Temple Beth Elohim in Wellesley (10 Bethel Rd.) has unveiled a sculpture in its courtyard that is clearly a heart but holds so much more meaning once you take a closer look and read what the artist has to say about it.
The sculpture, from temple member and mixed media artist Caron Tabb, had previously been displayed in Boston. Wellesley is now its home thanks to a gift from Diane and Gary Glick and the Jewish Arts Collaborative (JArts).
The art is titled “Prisoner a-7713: Antisemitism = Racism = Hate Sliding Back in Time Or, Did We Actually Ever Move Forward?” and was created in collaboration with the Anti-Defamation League as part of a larger “Be the Change” project in partnership with JArts.
In an interview published on the Temple Beth Elohim website, Tabb reveals that the title of the sculpture gets its name in part from the concentration camp prisoner number of Nobel laureate, author and Holocaust survive Elie Wiesel. The sculpture’s materials include concrete, chicken wire, yarn, wood and paint, all of which have meaning.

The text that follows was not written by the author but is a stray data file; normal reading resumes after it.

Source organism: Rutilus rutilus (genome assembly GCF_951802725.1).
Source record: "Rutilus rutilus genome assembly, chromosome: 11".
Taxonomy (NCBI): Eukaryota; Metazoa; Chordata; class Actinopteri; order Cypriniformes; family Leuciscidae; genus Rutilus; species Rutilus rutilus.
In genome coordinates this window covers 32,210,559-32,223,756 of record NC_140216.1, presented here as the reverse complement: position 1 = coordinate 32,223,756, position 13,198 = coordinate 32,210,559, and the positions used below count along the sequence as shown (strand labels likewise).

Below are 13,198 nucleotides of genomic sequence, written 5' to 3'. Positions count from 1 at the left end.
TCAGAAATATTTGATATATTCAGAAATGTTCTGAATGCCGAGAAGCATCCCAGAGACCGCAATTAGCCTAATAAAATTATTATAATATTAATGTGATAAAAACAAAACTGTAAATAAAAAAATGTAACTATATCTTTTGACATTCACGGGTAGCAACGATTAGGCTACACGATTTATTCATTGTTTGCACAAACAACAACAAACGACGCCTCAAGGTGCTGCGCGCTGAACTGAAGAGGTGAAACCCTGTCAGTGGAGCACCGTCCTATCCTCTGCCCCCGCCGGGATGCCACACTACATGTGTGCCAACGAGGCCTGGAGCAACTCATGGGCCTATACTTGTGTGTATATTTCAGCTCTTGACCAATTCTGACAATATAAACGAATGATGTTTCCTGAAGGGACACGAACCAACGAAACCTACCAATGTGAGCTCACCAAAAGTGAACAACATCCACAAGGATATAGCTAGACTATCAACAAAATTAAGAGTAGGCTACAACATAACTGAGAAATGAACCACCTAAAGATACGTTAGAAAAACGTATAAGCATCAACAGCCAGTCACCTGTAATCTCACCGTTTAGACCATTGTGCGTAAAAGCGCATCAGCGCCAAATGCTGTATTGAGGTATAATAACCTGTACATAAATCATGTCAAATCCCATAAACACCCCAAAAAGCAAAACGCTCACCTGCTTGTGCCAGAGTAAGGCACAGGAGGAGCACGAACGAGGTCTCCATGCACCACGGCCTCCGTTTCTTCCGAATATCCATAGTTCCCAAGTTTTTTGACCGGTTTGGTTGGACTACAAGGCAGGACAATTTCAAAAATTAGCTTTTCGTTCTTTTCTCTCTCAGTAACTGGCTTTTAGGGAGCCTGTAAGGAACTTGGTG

It’s unclear whether the sculpture will remain a fixture in the courtyard, says Temple Beth Elohim Communications Manager Elise Lublin, as the temple has not had such permanent art there before.
Though it sounds as though Tabb loves where it is.
“When we put it down in the courtyard at TBE, I had serious chills,” she says in the temple blog post. “I felt like first of all, it had arrived home. There was a deep sense of pride that I was able to put that piece where it is right now. That you can sit in the sanctuary and look inward and outward and think about what we have survived as a community…”